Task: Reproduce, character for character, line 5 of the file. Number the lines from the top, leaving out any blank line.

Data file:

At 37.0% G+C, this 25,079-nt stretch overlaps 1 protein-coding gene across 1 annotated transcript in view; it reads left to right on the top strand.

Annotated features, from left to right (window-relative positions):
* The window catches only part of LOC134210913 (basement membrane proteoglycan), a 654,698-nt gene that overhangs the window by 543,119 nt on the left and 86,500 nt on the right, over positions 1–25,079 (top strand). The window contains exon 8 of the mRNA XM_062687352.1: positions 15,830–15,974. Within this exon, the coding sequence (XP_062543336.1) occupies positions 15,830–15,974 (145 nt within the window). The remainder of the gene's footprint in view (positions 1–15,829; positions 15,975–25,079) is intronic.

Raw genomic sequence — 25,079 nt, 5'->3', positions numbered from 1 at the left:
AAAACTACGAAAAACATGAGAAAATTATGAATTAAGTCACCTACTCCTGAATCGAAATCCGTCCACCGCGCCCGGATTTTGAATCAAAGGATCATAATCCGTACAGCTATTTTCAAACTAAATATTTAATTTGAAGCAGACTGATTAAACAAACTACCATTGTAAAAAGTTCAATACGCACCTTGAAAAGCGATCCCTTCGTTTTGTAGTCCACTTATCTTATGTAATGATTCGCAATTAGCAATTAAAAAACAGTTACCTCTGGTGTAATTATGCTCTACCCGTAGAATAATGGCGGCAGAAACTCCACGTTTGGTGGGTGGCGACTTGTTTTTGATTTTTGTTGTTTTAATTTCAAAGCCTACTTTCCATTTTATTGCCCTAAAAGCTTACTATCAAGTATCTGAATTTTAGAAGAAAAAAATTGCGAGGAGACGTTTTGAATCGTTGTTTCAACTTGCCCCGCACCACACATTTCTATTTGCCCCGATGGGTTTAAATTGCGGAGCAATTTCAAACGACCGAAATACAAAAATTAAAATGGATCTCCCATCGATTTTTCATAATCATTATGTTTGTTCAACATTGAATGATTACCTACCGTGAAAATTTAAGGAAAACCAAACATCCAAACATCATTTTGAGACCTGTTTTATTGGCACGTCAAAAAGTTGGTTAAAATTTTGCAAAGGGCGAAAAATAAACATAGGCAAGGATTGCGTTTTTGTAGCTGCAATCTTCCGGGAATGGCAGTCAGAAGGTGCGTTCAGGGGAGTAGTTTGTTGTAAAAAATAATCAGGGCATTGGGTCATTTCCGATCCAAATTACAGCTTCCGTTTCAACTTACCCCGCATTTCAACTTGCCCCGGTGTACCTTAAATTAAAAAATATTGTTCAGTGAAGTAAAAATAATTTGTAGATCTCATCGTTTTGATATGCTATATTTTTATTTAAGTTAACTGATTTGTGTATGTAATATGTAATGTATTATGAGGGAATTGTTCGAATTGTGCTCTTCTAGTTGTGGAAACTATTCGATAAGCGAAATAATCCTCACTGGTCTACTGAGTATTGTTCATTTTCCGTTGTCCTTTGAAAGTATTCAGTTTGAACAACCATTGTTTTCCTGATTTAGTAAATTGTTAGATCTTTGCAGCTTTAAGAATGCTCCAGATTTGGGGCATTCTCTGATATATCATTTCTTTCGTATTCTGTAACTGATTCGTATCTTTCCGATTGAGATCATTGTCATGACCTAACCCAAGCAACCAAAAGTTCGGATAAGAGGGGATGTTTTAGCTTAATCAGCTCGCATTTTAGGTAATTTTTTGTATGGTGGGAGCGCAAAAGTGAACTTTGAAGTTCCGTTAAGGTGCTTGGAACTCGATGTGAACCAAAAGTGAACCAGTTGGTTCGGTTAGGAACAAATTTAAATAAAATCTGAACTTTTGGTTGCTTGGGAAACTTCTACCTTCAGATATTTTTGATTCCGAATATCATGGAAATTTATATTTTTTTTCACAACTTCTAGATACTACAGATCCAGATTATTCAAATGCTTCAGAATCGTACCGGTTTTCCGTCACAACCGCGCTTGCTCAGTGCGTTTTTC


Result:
AAAACTACGAAAAACATGAGAAAATTATGAATTAAGTCACCTACTCCTGAATCGAAATCCGTCCACCGCGCCCGGATTTTGAATCAAAGGATCATAATCCGTACAGCTATTTTCAAACTAAATATTTAATTTGAAGCAGACTGATTAAACAAACTACCATTGTAAAAAGTTCAATACGCACCTTGAAAAGCGATCCCTTCGTTTTGTAGTCCACTTATCTTATGTAATGATTCGCAATTAGCAATTAAAAAACAGTTACCTCTGGTGTAATTATGCTCTACCCGTAGAATAATGGCGGCAGAAACTCCACGTTTGGTGGGTGGCGACTTGTTTTTGATTTTTGTTGTTTTAATTTCAAAGCCTACTTTCCATTTTATTGCCCTAAAAGCTTACTATCAAGTATCTGAATTTTAGAAGAAAAAAATTGCGAGGAGACGTTTTGAATCGTTGTTTCAACTTGCCCCGCACCACACATTTCTATTTGCCCCGATGGGTTTAAATTGCGGAGCAATTTCAAACGACCGAAATACAAAAATTAAAATGGATCTCCCATCGATTTTTCATAATCATTATGTTTGTTCAACATTGAATGATTACCTACCGTGAAAATTTAAGGAAAACCAAACATCCAAACATCATTTTGAGACCTGTTTTATTGGCACGTCAAAAAGTTGGTTAAAATTTTGCAAAGGGCGAAAAATAAACATAGGCAAGGATTGCGTTTTTGTAGCTGCAATCTTCCGGGAATGGCAGTCAGAAGGTGCGTTCAGGGGAGTAGTTTGTTGTAAAAAATAATCAGGGCATTGGGTCATTTCCGATCCAAATTACAGCTTCCGTTTCAACTTACCCCGCATTTCAACTTGCCCCGGTGTACCTTAAATTAAAAAATATTGTTCAGTGAAGTAAAAATAATTTGTAGATCTCATCGTTTTGATATGCTATATTTTTATTTAAGTTAACTGATTTGTGTATGTAATATGTAATGTATTATGAGGGAATTGTTCGAATTGTGCTCTTCTAGTTGTGGAAACTATTCGATAAGCGAAATAATCCTCACTGGTCTACTGAGTATTGTTCATTTTCCGTTGTCCTTTGAAAGTATTCAGTTTGAACAACCATTGTTTTCCTGATTTAGTAAATTGTTAGATCTTTGCAGCTTTAAGAATGCTCCAGATTTGGGGCATTCTCTGATATATCATTTCTTTCGTATTCTGTAACTGATTCGTATCTTTCCGATTGAGATCATTGTCATGACCTAACCCAAGCAACCAAAAGTTCGGATAAGAGGGGATGTTTTAGCTTAATCAGCTCGCATTTTAGGTAATTTTTTGTATGGTGGGAGCGCAAAAGTGAACTTTGAAGTTCCGTTAAGGTGCTTGGAACTCGATGTGAACCAAAAGTGAACCAGTTGGTTCGGTTAGGAACAAATTTAAATAAAATCTGAACTTTTGGTTGCTTGGGAAACTTCTACCTTCAGATATTTTTGATTCCGAATATCATGGAAATTTATATTTTTTTTCACAACTTCTAGATACTACAGATCCAGATTATTCAAATGCTTCAGAATCGTACCGGTTTTCCGTCACAACCGCGCTTGCTCAGTGCGTTTTTC